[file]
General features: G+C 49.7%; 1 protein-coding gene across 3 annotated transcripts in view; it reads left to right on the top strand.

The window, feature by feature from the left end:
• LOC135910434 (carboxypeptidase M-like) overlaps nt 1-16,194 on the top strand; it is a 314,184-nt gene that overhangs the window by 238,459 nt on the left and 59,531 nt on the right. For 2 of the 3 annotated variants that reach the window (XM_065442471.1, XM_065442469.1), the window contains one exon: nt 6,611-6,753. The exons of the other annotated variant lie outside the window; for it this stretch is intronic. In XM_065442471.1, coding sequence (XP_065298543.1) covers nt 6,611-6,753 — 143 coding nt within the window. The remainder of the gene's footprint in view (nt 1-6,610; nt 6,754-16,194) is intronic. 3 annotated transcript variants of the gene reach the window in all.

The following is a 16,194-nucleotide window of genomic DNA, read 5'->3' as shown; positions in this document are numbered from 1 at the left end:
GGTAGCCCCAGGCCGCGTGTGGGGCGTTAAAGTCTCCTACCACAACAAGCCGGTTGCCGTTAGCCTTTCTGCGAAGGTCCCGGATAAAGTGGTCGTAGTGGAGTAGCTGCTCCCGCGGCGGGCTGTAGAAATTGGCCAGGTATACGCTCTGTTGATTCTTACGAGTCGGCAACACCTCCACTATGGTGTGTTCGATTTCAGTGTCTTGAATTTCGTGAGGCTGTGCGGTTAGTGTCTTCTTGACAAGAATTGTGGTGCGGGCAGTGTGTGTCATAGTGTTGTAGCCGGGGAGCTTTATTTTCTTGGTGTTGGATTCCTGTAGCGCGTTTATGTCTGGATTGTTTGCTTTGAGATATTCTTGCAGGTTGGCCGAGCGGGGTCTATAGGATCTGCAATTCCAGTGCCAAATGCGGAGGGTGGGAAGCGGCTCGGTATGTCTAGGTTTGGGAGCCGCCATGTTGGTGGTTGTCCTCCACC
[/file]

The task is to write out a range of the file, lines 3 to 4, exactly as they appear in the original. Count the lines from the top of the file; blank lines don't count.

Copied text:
• LOC135910434 (carboxypeptidase M-like) overlaps nt 1-16,194 on the top strand; it is a 314,184-nt gene that overhangs the window by 238,459 nt on the left and 59,531 nt on the right. For 2 of the 3 annotated variants that reach the window (XM_065442471.1, XM_065442469.1), the window contains one exon: nt 6,611-6,753. The exons of the other annotated variant lie outside the window; for it this stretch is intronic. In XM_065442471.1, coding sequence (XP_065298543.1) covers nt 6,611-6,753 — 143 coding nt within the window. The remainder of the gene's footprint in view (nt 1-6,610; nt 6,754-16,194) is intronic. 3 annotated transcript variants of the gene reach the window in all.

The following is a 16,194-nucleotide window of genomic DNA, read 5'->3' as shown; positions in this document are numbered from 1 at the left end: